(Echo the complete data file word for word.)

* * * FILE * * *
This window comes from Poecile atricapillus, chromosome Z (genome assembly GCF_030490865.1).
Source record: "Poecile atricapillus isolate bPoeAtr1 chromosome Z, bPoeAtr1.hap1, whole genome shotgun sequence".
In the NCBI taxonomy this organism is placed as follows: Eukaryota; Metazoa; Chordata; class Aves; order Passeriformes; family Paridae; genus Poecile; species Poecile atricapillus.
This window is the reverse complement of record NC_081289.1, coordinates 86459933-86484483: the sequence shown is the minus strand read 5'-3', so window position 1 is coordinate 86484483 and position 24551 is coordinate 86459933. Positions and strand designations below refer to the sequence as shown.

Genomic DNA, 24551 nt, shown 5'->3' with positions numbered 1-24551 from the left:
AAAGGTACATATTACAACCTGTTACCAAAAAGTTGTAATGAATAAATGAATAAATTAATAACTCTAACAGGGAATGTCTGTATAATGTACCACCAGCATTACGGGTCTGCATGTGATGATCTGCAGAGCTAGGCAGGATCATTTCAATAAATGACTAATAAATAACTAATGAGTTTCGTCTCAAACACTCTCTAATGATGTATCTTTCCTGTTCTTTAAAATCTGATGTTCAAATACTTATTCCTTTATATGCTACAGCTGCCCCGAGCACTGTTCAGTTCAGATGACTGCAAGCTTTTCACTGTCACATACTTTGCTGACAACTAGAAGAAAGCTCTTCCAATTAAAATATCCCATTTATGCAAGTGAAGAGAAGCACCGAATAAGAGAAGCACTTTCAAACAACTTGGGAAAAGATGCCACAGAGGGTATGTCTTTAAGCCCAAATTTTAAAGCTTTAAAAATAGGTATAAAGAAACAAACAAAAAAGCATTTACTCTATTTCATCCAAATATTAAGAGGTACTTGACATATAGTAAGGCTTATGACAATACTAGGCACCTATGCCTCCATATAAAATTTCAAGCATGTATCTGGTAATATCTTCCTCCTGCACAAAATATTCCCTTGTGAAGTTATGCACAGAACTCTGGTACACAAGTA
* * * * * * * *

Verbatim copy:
This window comes from Poecile atricapillus, chromosome Z (genome assembly GCF_030490865.1).
Source record: "Poecile atricapillus isolate bPoeAtr1 chromosome Z, bPoeAtr1.hap1, whole genome shotgun sequence".
In the NCBI taxonomy this organism is placed as follows: Eukaryota; Metazoa; Chordata; class Aves; order Passeriformes; family Paridae; genus Poecile; species Poecile atricapillus.
This window is the reverse complement of record NC_081289.1, coordinates 86459933-86484483: the sequence shown is the minus strand read 5'-3', so window position 1 is coordinate 86484483 and position 24551 is coordinate 86459933. Positions and strand designations below refer to the sequence as shown.

Genomic DNA, 24551 nt, shown 5'->3' with positions numbered 1-24551 from the left:
AAAGGTACATATTACAACCTGTTACCAAAAAGTTGTAATGAATAAATGAATAAATTAATAACTCTAACAGGGAATGTCTGTATAATGTACCACCAGCATTACGGGTCTGCATGTGATGATCTGCAGAGCTAGGCAGGATCATTTCAATAAATGACTAATAAATAACTAATGAGTTTCGTCTCAAACACTCTCTAATGATGTATCTTTCCTGTTCTTTAAAATCTGATGTTCAAATACTTATTCCTTTATATGCTACAGCTGCCCCGAGCACTGTTCAGTTCAGATGACTGCAAGCTTTTCACTGTCACATACTTTGCTGACAACTAGAAGAAAGCTCTTCCAATTAAAATATCCCATTTATGCAAGTGAAGAGAAGCACCGAATAAGAGAAGCACTTTCAAACAACTTGGGAAAAGATGCCACAGAGGGTATGTCTTTAAGCCCAAATTTTAAAGCTTTAAAAATAGGTATAAAGAAACAAACAAAAAAGCATTTACTCTATTTCATCCAAATATTAAGAGGTACTTGACATATAGTAAGGCTTATGACAATACTAGGCACCTATGCCTCCATATAAAATTTCAAGCATGTATCTGGTAATATCTTCCTCCTGCACAAAATATTCCCTTGTGAAGTTATGCACAGAACTCTGGTACACAAGTA